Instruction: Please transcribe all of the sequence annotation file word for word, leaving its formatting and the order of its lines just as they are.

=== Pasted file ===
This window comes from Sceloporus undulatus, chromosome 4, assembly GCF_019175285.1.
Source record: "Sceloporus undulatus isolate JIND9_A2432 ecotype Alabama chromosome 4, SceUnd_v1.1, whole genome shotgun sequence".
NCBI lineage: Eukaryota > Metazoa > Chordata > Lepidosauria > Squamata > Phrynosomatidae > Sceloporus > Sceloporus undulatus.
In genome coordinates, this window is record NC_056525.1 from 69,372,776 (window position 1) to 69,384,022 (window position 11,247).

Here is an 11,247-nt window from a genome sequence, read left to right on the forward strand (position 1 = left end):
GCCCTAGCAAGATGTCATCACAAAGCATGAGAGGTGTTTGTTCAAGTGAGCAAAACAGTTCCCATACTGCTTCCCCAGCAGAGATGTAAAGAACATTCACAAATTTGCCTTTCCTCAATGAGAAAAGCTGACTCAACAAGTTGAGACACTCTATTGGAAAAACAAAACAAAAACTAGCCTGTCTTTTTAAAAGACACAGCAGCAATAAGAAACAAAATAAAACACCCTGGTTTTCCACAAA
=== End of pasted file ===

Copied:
This window comes from Sceloporus undulatus, chromosome 4, assembly GCF_019175285.1.
Source record: "Sceloporus undulatus isolate JIND9_A2432 ecotype Alabama chromosome 4, SceUnd_v1.1, whole genome shotgun sequence".
NCBI lineage: Eukaryota > Metazoa > Chordata > Lepidosauria > Squamata > Phrynosomatidae > Sceloporus > Sceloporus undulatus.
In genome coordinates, this window is record NC_056525.1 from 69,372,776 (window position 1) to 69,384,022 (window position 11,247).

Here is an 11,247-nt window from a genome sequence, read left to right on the forward strand (position 1 = left end):
GCCCTAGCAAGATGTCATCACAAAGCATGAGAGGTGTTTGTTCAAGTGAGCAAAACAGTTCCCATACTGCTTCCCCAGCAGAGATGTAAAGAACATTCACAAATTTGCCTTTCCTCAATGAGAAAAGCTGACTCAACAAGTTGAGACACTCTATTGGAAAAACAAAACAAAAACTAGCCTGTCTTTTTAAAAGACACAGCAGCAATAAGAAACAAAATAAAACACCCTGGTTTTCCACAAA